Brian Eno ‎– :Neroli: (Thinking Music Part IV)

All Saints ‎– ASCD15
CD, Album


1 Neroli 57:58

Companies, etc.



Composed and recorded at the Wilderness Studios, Suffolk.
Published by Opal Music (except in North America by Upala Music Inc. / BMI)
Mastered at Chop 'Em Out, London

℗ & © All Saints Records Limited
© C.S.J. Bofop March 1993 (liner notes)

℗ 1993 All Saints Records Ltd
© Opal Music 1993 (except in North America by Upala Music Inc. / BMI)

Manufactured in the U.K.

Barcode and Other Identifiers

  • Barcode: 5 023701 001522

Other Versions (5 of 13) View All

Cat# Artist Title (Format) Label Cat# Country Year
12957 1101 2 Brian Eno :Neroli: (Thinking Music Part IV)(CD, Album) Materiali Sonori, All Saints 12957 1101 2 Italy 1993 Sell This Version
POCP-1325 Brian Eno :Neroli: (Thinking Music Part IV)(CD, Album) All Saints POCP-1325 Japan 1995 Sell This Version
ASCD15, ASCDA15 Brian Eno :Neroli: (Thinking Music Part IV)(CD, Album, RP) All Saints, All Saints ASCD15, ASCDA15 UK Unknown Sell This Version
WAST012CD, BRAS012 Brian Eno Neroli(CD, Album, RE + CD) All Saints, Beat Records WAST012CD, BRAS012 Japan 2014 Sell This Version
STRESS0011243 Brian Eno Neroli(CD, Album, Unofficial) Stress Records (2) STRESS0011243 Russia Unknown Sell This Version


Reviews Show All 5 Reviews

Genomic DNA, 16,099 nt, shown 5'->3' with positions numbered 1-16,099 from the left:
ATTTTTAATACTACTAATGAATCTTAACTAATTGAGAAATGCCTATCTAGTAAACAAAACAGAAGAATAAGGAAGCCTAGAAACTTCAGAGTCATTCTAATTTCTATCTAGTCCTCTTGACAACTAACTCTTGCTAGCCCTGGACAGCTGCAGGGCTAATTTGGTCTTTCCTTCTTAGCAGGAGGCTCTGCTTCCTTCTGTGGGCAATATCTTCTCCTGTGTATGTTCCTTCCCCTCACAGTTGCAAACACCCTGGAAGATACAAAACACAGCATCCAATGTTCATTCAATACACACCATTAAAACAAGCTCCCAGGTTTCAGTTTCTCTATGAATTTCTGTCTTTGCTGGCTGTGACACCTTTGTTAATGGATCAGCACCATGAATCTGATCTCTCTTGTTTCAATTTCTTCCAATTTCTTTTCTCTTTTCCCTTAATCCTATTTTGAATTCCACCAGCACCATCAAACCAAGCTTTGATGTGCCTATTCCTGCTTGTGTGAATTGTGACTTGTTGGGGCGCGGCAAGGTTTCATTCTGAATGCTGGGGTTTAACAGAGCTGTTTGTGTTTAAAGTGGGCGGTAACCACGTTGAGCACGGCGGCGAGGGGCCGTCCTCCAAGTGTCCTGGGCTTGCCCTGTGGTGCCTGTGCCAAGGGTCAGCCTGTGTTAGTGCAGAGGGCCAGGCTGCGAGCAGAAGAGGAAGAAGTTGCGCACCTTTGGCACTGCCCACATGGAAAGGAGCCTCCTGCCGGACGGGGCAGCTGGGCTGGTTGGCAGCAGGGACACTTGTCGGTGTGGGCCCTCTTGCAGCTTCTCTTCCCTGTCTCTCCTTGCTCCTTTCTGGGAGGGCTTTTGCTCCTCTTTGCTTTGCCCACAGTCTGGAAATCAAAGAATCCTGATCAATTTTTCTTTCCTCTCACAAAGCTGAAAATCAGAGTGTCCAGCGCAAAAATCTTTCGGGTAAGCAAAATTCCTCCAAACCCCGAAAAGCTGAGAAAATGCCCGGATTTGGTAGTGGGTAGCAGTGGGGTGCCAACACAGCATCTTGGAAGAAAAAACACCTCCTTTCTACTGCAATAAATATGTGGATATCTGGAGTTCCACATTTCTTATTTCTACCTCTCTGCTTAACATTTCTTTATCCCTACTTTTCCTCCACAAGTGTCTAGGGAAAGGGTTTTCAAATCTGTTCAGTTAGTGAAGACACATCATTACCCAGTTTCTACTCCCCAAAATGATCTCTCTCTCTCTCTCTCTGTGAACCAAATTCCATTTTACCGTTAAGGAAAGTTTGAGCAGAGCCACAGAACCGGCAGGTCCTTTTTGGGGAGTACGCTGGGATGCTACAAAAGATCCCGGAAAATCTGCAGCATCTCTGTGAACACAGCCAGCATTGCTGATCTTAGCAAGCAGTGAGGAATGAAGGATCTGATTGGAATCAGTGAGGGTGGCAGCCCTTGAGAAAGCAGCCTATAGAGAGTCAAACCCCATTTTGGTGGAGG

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April 26, 2016
Anyone with any idea as to the release year of this version?


October 30, 2005
edited over 12 years ago
This is a great piece of music, and it fulfils its title function very well. I've been listening to it while studying & it has made that a much more tolerable, even enjoyable, experience.

As far as the whole modal decription is concerned, to clarify matters a mode is a 'scale within a scale', that is to say a scale derived from the interior notes of a 'normal' scale eg. from the 3rd to the 3rd (Phrygian) or the 5th to the 5th (Mixolydian). There are seven basic modes, one for each note of the standard Western major/minor scale. The major scale could be considered the 'Ionian' mode and the natural minor is the 'Aeolian' mode. The phrygian mode which is utilised in this piece is more simply described as a natural minor mode with a flattened 2nd degree. Modality has nothing to do with chord construction techniques.


November 11, 2003

Modal means that a tune is not based on a common major or minor chord, but on a 6th or 7th, for example. So the base notes are not 3 (triad) but 4. It's more or less this.


August 7, 2003

&quot;Neroli&quot; is modal. In this case the mode is the Phrygian, whose flattened second evokes the Moorish atmosphere alluded to in the title&quot; …boy, I feel stupid sometimes! If you know what this means, please let me know as I really would like to understand.<BR>
I do understand however that once again this is delightful sound (it’s nothing more then a piano, toggled every so many seconds) that brings you to the boundaries of music and gives you the choice as to actually listen to the music or just undergo it. I prefer the last one and put Neroli on while working or reading and it always manages to enhance the atmosphere so much with so little. <BR> This is definitely of Eno’s best work.


November 11, 2002

":Neroli:" is a modal piece, like "Music for Airports", "The Plateaux of Mirror", "On Land", etc. The result is atmosphere, ambience... It seems this CD has been used during childbirth in some maternity hospitals.